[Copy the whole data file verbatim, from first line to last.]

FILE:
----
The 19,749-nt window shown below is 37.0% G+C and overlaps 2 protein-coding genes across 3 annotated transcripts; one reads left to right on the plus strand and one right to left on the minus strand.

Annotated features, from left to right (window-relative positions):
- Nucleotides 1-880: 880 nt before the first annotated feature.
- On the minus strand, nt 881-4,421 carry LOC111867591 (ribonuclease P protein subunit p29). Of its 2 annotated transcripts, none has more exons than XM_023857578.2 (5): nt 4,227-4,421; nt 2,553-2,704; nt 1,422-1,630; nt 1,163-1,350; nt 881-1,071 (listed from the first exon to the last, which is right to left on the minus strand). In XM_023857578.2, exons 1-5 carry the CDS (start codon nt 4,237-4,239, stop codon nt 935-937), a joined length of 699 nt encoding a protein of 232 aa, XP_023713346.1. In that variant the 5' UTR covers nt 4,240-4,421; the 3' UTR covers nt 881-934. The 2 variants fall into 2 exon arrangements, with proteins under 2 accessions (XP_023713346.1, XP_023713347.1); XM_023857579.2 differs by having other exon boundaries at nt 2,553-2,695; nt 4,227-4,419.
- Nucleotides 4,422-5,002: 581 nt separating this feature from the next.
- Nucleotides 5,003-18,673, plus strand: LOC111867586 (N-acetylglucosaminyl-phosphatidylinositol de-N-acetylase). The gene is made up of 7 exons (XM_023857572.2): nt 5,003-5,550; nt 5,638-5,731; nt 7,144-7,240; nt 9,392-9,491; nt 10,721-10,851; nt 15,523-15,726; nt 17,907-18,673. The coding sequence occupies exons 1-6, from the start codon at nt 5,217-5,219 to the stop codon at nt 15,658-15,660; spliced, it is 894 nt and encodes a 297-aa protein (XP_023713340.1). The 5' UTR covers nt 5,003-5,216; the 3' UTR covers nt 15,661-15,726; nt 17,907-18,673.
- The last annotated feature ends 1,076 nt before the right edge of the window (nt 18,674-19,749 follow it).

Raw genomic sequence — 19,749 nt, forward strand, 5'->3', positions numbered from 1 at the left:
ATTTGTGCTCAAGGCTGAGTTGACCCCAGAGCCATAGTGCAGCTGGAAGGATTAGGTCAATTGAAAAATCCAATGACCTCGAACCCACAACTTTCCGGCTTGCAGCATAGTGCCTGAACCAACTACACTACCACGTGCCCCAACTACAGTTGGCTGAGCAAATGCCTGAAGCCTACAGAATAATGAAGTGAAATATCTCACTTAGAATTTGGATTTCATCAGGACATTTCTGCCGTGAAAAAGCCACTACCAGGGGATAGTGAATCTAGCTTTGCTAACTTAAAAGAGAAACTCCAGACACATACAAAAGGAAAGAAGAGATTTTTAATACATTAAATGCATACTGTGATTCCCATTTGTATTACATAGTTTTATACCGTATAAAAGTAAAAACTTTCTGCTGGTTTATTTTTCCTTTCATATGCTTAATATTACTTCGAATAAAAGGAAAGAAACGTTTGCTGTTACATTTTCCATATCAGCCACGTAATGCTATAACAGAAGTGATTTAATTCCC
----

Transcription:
The 19,749-nt window shown below is 37.0% G+C and overlaps 2 protein-coding genes across 3 annotated transcripts; one reads left to right on the plus strand and one right to left on the minus strand.

Annotated features, from left to right (window-relative positions):
- Nucleotides 1-880: 880 nt before the first annotated feature.
- On the minus strand, nt 881-4,421 carry LOC111867591 (ribonuclease P protein subunit p29). Of its 2 annotated transcripts, none has more exons than XM_023857578.2 (5): nt 4,227-4,421; nt 2,553-2,704; nt 1,422-1,630; nt 1,163-1,350; nt 881-1,071 (listed from the first exon to the last, which is right to left on the minus strand). In XM_023857578.2, exons 1-5 carry the CDS (start codon nt 4,237-4,239, stop codon nt 935-937), a joined length of 699 nt encoding a protein of 232 aa, XP_023713346.1. In that variant the 5' UTR covers nt 4,240-4,421; the 3' UTR covers nt 881-934. The 2 variants fall into 2 exon arrangements, with proteins under 2 accessions (XP_023713346.1, XP_023713347.1); XM_023857579.2 differs by having other exon boundaries at nt 2,553-2,695; nt 4,227-4,419.
- Nucleotides 4,422-5,002: 581 nt separating this feature from the next.
- Nucleotides 5,003-18,673, plus strand: LOC111867586 (N-acetylglucosaminyl-phosphatidylinositol de-N-acetylase). The gene is made up of 7 exons (XM_023857572.2): nt 5,003-5,550; nt 5,638-5,731; nt 7,144-7,240; nt 9,392-9,491; nt 10,721-10,851; nt 15,523-15,726; nt 17,907-18,673. The coding sequence occupies exons 1-6, from the start codon at nt 5,217-5,219 to the stop codon at nt 15,658-15,660; spliced, it is 894 nt and encodes a 297-aa protein (XP_023713340.1). The 5' UTR covers nt 5,003-5,216; the 3' UTR covers nt 15,661-15,726; nt 17,907-18,673.
- The last annotated feature ends 1,076 nt before the right edge of the window (nt 18,674-19,749 follow it).

Raw genomic sequence — 19,749 nt, forward strand, 5'->3', positions numbered from 1 at the left:
ATTTGTGCTCAAGGCTGAGTTGACCCCAGAGCCATAGTGCAGCTGGAAGGATTAGGTCAATTGAAAAATCCAATGACCTCGAACCCACAACTTTCCGGCTTGCAGCATAGTGCCTGAACCAACTACACTACCACGTGCCCCAACTACAGTTGGCTGAGCAAATGCCTGAAGCCTACAGAATAATGAAGTGAAATATCTCACTTAGAATTTGGATTTCATCAGGACATTTCTGCCGTGAAAAAGCCACTACCAGGGGATAGTGAATCTAGCTTTGCTAACTTAAAAGAGAAACTCCAGACACATACAAAAGGAAAGAAGAGATTTTTAATACATTAAATGCATACTGTGATTCCCATTTGTATTACATAGTTTTATACCGTATAAAAGTAAAAACTTTCTGCTGGTTTATTTTTCCTTTCATATGCTTAATATTACTTCGAATAAAAGGAAAGAAACGTTTGCTGTTACATTTTCCATATCAGCCACGTAATGCTATAACAGAAGTGATTTAATTCCC